At 11 A.M. we landed at the beautiful Indian village of the “Lake of the Two Mountains,” (where the Company have an Establishment under the charge of Mr. Cameron from whence, on approaching the shore, we were saluted with a discharge of Artillery, by the Chiefs of the Iroquay, Algonquin , and Nepisang tribes.
The Indians decked out in all their finery of Ribbons, Beads, & Silver works, placed themselves in rows, on either side of the path leading to the house, and smiled, and appeared much pleased, when spoken to. The daughter of one of the principal Chiefs (a little Girl about 8 years of age) came forward, and saying a few words in her native language, presented me with a Bouquet of Cherry Blossom very prettily arranged, as a mark of friendly greeting.
We remained here about ½ an hour, during which time we paid a visit to the Catholic Priests, who appear to possess great influence over the minds of the people. They pressed us to stay Dinner with them, were very lively & communicative, and one in particular (a Frenchman) who had but lately arrived, wished it was in his power to accompany us to the Interior.
At 2 O’clock we put ashore, off the village of St. Andrews, when the seats were arranged so as to accommodate the whole party in our Canoe for dinner, which was nearly a repetition of our Morning’s Meal, with the addition of Port & Madeira; and in honor of the Ladies a bottle of sparkling Champaign was uncorked, not very usual as may be supposed in Canoe travelling. [We] travelled till 9 p.m. when we encamped, above the Chute of Blondeau. The Tents were immediately pitched, and supper prepared, soon after which, we retired to Bed, which consisted of our Cloaks, and a few Blankets laid upon the Ground.
Arose at 2 A.M. with aching bones, occasioned by the dampness, and hardness of my couch:—the people were roused by Mr. Simpson’s well known call of: “Lève Lève Lève,” when they all started up, covered with their Blankets in which they wrap themselves, sleeping all weathers in the open air on the ground. The Canoes were then laden and we embarked at 3 O’clock.
Soon after daylight, we came to some heavy Rapids where we were obliged to land, and walk 7 Miles up the banks of the Grenville Canal, till we came to the small village of Grenville , where there is a detachment of Soldiers stationed. The Canoes here joined us, we then travelled till 9 O’clock, and breakfasted at “Point Orignal.”…
The Establishment at which we encamped last night, may be considered the boundary between the Civilized and Savage Worlds, as beyond this point, the country is uninhabited by Whites, except where a Trading Post of the Honble. Hudson’s Bay Compy. occasionally presents itself.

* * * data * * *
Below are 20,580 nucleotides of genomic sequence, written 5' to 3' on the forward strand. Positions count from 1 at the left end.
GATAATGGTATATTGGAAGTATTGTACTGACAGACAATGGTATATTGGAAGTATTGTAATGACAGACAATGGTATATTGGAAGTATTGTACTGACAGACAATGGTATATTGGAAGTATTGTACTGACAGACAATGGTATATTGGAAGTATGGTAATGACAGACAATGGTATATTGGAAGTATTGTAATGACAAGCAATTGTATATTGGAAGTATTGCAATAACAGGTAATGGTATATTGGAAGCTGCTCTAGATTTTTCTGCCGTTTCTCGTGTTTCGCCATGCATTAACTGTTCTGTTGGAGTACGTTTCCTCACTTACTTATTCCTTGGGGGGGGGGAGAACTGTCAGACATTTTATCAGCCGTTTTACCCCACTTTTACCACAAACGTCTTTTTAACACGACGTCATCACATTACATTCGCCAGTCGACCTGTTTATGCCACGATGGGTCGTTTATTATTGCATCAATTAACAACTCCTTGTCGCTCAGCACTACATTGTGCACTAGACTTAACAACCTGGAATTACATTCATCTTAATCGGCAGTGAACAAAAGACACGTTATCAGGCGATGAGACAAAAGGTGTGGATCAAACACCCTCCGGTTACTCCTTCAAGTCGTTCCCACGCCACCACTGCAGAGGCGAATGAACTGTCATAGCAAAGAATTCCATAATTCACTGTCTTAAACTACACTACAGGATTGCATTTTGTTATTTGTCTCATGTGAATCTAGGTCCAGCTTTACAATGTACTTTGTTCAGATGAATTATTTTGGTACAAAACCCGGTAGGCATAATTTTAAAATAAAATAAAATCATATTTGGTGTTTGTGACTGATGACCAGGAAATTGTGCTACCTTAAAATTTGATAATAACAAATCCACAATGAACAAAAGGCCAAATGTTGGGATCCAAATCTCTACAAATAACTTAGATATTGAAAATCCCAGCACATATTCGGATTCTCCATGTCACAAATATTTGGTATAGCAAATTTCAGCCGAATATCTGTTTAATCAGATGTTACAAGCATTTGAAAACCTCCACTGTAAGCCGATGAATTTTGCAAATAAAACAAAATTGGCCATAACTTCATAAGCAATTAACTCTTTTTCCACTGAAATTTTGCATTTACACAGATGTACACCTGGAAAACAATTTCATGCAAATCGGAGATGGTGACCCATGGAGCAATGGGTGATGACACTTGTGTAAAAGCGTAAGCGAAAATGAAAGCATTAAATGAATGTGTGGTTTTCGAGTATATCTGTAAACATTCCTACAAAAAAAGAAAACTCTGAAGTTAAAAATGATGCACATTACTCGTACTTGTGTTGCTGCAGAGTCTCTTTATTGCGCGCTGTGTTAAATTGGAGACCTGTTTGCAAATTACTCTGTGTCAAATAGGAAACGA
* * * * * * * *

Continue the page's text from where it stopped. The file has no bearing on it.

At 3 A.M. the signal for starting was given, & in a few minutes after, the paddle kept time to the lively song. Our progress however, was soon interrupted by the Portage of the Chats Falls, which we passed before day light; altho’ the path which lay across rocks & precipices, was very rugged, and intersected by a small Channel of the River over which I was carried in the arms of one of the men who waded thro’ it, nearly breast-high…
We were in the Canoe before 2 this morning, but on pushing off from the Shore, discovered that one of our Crew was missing: a few shots were fired by way of signal, and the people re-landed in order to search for the Deserter, but to no purpose, as he had got clear off into the Woods, where it would be in vain to look for him…
The morning was cold & disagreeable after the incessant rain of yesterday, but neither that, nor the fatigue of the forced march we were making, served to depress the Spirits of our voyageurs; who paddled, sung, laughed & joked, as if on an excursion of pleasure, until one of them who seemed to feel the force of a joke, which his neighbour indulged in, at his expense, returned it upon him in a still more forcible manner by a blow, which gave rise to a battle in the Canoe. Mr. Simpson was asleep at the time, but the noise awoke him, and put him into nearly as great a passion as the combatants, upon whom, be bestowed a shower of blows with a paddle which lay at hand, and brought about an immediate cessation of hostilities.
… Made several Portages in the course of the forenoon, in this turbulent little river [the Matowa], and at 2 O’clock got to one called the “Talon” Portage , the most wild & romantic place I ever beheld: it reminded me of the description I have read (in some of Sir Walter Scott’s beautiful tales) of Scottish Scenery. The approach to this Portage is truly picturesque: the river from being a considerable width, here branches into a variety of Channels, one of which we entered, so narrow as scarcely to leave a passage for the Canoe—on either side are stupendous rocks of the most fantastic forms: some bear the appearance of Gothic Castles, others exhibit rows of the most regular, and beautifully carved Corinthian Pillars: deep Caverns are formed in some; while others present a smooth level surface, crowned with tufts of Pines, and Cedars. From the upper end of the Portage is seen a beautiful Waterfall, which dashes over immense masses of rocks thro’ which it had worn itself many a channel foaming & roaring to a considerable distance, the spray glittering in the Sun with all the varied hues of the Rainbow.